Vince Cable letter to MPs on TTIP: a point-by-point refutation

23 September 2014 - 4:00pm

War on Want members and supporters have been contacting their MPs to protest about the dangers of TTIP, the EU-US trade deal that threatens to undermine jobs, public services and our democracy itself. Now MPs have been contacted by Vince Cable, the Secretary of State responsible for the negotiations, with a letter trying to downplay our concerns. The letter is a wilful misrepresentation of the truth, and we have been asked to provide a blow-by-blow refutation of his claims. (For those who would like an introduction to what TTIP is, see the piece in our magazine here.)


Vince Cable claims that "plausible economic studies suggest that a successful agreement between the EU and the US could bring economic benefits of up to £10 billion annually to the UK." Nothing could be farther from the truth. His own government has already admitted to us in private meetings that these claims are anything but plausible, and that no one takes them seriously. For more detail on the true economic impact of TTIP, and the widespread rejection of the government figures, read our mythbuster for MPs here.


To suggest that TTIP will bring more jobs is a perversion of the official impact assessments. According to the main report commissioned at the start of the negotiations, TTIP will lead to the direct loss of at least one million jobs in the EU and USA combined. If the negotiations conclude with the 'ambitious' deal that they hope for, then at least two million people will lose their jobs. For full details, click here.


It is also completely untrue to suggest that small firms will benefit more from TTIP. The consequence of almost all free trade agreements has been the further concentration of markets in favour of monopoly capital, not smaller enterprises. For this reason, the association of German small businesses, the BVMW, has rejected entirely the new powers that TTIP would give to big business. See their arguments (in German) here.


It is entirely disingenuous for Cable to suggest that TTIP aims to maintain high environmental and labour standards. The entire point of TTIP is to remove the regulations that corporations have identified as 'barriers' to their operation, including through the 'mutual recognition' process that he accepts will continue. For more detail on this, read War on Want's longer study on the threat of TTIP here.


Cable is conscious that many people are concerned about the threat of TTIP to the NHS - and rightly so. His claim that the NHS is safe from privatisation under TTIP rings particularly hollow, seeing that his government is responsible for having already opened up the public service to private providers through the Health & Social Care Act 2012. Ken Clarke MP, who was previously responsible for promoting TTIP to the British public, admitted openly that the NHS is vulnerable under TTIP, and the European Commission has also confirmed that health services are included in the TTIP negotiations. Read our full account of this here.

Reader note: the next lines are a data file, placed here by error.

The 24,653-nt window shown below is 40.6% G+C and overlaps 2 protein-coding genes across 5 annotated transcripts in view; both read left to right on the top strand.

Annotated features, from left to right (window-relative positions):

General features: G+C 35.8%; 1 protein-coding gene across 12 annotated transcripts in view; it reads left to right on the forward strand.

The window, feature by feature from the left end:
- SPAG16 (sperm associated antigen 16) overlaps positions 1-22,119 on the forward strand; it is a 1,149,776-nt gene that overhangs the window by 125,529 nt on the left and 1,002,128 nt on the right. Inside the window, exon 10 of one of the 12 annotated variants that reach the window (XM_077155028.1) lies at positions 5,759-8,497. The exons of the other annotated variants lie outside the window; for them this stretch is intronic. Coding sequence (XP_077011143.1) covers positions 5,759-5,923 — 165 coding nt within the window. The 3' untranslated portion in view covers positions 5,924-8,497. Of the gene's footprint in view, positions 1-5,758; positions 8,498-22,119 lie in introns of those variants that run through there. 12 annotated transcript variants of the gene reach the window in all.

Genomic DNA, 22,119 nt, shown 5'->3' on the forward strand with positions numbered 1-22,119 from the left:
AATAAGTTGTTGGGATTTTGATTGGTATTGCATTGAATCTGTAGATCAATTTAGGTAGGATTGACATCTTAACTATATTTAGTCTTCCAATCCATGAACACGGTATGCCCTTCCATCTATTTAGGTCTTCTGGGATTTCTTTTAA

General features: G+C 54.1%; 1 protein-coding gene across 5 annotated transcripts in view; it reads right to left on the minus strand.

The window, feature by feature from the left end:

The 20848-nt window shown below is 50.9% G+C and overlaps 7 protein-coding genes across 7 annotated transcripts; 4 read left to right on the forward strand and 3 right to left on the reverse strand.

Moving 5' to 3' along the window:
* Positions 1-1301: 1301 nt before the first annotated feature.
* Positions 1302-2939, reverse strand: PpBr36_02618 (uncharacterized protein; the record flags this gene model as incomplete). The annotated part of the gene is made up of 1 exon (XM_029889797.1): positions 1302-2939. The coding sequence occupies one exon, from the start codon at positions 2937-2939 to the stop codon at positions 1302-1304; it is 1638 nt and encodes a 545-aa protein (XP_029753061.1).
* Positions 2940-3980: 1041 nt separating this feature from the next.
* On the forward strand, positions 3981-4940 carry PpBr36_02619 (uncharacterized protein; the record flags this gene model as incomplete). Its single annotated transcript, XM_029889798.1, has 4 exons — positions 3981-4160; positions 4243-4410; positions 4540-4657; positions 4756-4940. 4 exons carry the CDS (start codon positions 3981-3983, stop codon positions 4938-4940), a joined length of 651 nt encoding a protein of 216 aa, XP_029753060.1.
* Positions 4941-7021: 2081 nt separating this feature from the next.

Cable also tries to downplay fears over the new rights that TTIP will grant US corporations to sue the UK and other European states before secret courts. Yet the government's own impact assessment, commissioned from the London School of Economics, has stated clearly that we will face an onslaught of these claims from US corporations if we sign up to TTIP, with no extra investment as a result. The European Commission was forced to hold a public consultation on these controversial new powers earlier in the year, and they received a record 150,000 responses telling them to reject them outright. For more on this investor-state dispute settlement (ISDS), see here


Finally, Cable suggests that it is unfair to accuse the government of a lack of transparency over the EU-US negotiations. Yet even his own government officials have complained to us that they are being kept in the dark by the European Commission! All the key documents relating to the TTIP negotiations have been marked with a 30-year ban on public access, and our own elected MPs have no access to anything but the 'position papers' (propaganda) of the EU. In trade negotiations, there is no substitute for the detailed negotiating documents themselves, and these are completely hidden from all of us except through leaks.


War on Want rejects the specious arguments put forward by Vince Cable to 'reassure' people over TTIP. We encourage all citizens to contact their MPs and to voice their concerns in the strongest possible terms. TTIP represents the greatest single transfer of power to transnational capital that we have seen in a generation. It is up to us to stop it.

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